The Escherichia coli, Pseudomonas fluorescens, Klebsiella pneumoniae, Salmonella typhimurium used were obtained from the Microbiology Department of General Hospital, Minna. They were Gram-stained, and their biochemical tests were carried out in order to identify them according to the methods of (Cheesbrough, 2010) and then subcultured into Nutrient Agar slants for molecular characterization for confirmation (Incorporation, 2012; Incorporation, 2016; NCBI, 1988) and kept in a refrigerator until they were ready for further use.

Biosynthesis of Silver Nanoparticles from Aqueous Crude Extract of Whole Plant of E. heterophylla

The biosynthesis of silver nanoparticles from the aqueous crude extract of the whole plant of E. heterophylla was carried as outlined in the modified method of (Kasthuri, Kathiravan, & Rajendiran, 2009). The stock solution of 80 mg/ml was prepared from the aqueous crude extract of the whole plant of E. heterophylla. A 0.5 ml aliquot was measured from the stock solution and added to 2.5 ml of 1 mM AgNO3 solution in a test tube, then buffered to the various pH levels of 4, 5, 6, 7, 8, 9, 10 and 11. It was stabilized using 600 molecular weight of poly ethylene glycol (PEG 600) and then made up to the final volume of 5 ml with NaOH and HCl solutions buffers. The test tubes were covered with aluminium foil to avoid photoreduction of silver ions and then incubated at 37oC under agitation (200 rpm) and dark condition for 36 h. In silver nanoparticle formation, the solution turned from yellowish to bright yellow and dark brown.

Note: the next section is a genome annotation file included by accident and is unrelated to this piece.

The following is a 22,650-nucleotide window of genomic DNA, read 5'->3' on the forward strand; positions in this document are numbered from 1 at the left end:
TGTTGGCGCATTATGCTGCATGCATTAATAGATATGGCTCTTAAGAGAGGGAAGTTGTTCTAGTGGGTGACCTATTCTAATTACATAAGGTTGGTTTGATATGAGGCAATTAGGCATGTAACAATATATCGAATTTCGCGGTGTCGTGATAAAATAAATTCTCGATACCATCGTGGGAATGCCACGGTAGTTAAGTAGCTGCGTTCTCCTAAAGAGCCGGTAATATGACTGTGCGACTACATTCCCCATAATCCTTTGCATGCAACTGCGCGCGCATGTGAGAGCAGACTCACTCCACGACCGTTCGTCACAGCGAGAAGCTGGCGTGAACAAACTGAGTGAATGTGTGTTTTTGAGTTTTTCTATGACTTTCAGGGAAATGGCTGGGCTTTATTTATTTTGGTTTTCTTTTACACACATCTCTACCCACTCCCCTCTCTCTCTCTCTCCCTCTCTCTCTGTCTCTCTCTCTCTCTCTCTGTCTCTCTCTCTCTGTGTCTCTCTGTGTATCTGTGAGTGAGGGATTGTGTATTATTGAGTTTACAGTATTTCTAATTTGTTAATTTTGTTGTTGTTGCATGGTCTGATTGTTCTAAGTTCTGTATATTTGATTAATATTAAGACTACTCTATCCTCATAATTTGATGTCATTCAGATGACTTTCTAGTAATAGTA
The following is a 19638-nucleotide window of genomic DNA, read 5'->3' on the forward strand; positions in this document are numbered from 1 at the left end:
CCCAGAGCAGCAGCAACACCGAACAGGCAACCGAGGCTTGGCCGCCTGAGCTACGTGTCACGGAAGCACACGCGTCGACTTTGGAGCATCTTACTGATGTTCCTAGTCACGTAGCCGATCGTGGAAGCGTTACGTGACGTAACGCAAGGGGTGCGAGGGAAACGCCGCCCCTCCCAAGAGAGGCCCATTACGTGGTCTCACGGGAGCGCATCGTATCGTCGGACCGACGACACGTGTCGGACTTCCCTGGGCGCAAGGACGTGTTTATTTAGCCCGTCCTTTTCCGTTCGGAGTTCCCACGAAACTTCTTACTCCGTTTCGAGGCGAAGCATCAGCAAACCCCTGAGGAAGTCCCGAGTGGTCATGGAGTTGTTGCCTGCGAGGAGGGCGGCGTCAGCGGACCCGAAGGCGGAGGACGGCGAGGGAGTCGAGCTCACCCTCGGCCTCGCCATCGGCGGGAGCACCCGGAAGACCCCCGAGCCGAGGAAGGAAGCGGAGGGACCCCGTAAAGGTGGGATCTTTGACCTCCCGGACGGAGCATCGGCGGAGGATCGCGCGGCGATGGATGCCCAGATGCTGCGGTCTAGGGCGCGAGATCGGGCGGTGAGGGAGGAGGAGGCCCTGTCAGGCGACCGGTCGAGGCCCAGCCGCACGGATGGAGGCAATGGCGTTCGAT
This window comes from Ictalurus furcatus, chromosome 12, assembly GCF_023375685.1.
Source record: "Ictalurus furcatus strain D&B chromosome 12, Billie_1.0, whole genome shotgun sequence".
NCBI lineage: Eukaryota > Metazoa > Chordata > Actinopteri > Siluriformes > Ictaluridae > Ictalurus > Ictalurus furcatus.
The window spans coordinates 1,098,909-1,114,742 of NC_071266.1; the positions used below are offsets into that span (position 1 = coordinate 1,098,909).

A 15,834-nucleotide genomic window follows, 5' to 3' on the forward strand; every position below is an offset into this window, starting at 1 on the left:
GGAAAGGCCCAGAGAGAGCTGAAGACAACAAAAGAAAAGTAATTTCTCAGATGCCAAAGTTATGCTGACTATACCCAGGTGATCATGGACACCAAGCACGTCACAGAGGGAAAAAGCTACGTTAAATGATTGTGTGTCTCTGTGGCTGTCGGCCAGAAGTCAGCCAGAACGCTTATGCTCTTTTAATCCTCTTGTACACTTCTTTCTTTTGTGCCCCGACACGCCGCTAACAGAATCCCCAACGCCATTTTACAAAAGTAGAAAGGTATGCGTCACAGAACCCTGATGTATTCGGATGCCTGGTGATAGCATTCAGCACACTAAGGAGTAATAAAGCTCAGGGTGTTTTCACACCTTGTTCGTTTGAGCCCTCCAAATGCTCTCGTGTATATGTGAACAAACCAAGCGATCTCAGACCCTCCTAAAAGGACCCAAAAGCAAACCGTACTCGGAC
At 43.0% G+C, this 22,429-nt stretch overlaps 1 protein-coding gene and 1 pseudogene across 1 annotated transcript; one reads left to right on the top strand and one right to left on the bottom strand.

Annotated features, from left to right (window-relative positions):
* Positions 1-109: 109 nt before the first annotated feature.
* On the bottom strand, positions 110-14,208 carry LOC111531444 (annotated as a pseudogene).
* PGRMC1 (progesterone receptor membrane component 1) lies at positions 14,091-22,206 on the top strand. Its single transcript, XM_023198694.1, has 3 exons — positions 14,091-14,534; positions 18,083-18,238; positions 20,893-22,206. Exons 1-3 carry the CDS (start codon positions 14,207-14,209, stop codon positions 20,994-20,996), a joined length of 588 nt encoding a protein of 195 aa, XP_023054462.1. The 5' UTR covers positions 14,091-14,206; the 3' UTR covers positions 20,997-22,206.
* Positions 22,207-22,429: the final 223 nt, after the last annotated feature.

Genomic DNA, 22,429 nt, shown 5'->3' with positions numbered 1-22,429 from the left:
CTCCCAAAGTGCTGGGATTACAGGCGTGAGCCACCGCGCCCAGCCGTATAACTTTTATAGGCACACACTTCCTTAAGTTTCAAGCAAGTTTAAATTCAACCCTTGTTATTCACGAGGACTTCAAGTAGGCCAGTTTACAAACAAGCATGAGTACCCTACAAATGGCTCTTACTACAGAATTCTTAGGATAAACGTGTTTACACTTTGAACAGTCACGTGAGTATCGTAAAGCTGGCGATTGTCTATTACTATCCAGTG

Characterization of Conjugated Silver Nanoparticles   

Ultraviolet-Visible Spectroscopy of Conjugated Silver Nanoparticles

The ultraviolet-visible spectroscopy of the CAgNPs was determined from 300-700 nm using a UV-Visible Spectrophotometer 20D, Techmel and Techmel, USA (Kasthuri et al., 2009).

Size Distribution of Conjugated Silver Nanoparticles

The size distribution of the CAgNPs was determined using Malvern Zetasizer version 7.01.

Fourier Transform Infra-Red (FTIR) Spectroscopy

The analysis of the functional group of the bio-reducing agent present in the extract (80 mg/ml) was measured by FTIR. A small aliquot of the concentrated reaction mixture was measured in the transmittance mode at 500 to 4500 cm-1 after the reaction. The extract spectra were taken after the biosynthesis of silver nanoparticles was determined (Sermakkani & Thangapandian, 2012).

Energy dispersive spectroscopy (EDS)

The energy dispersive X-ray spectrometry carried out an elemental compositional analysis on the sample (EDS) attached with Scanning Electron Microscope (SEM) Machine. THE SEM MACHINE SERVED the EDS analysis of the Ag sample (Sermakkani et al., 2012).

Transmission electron microscope (TEM)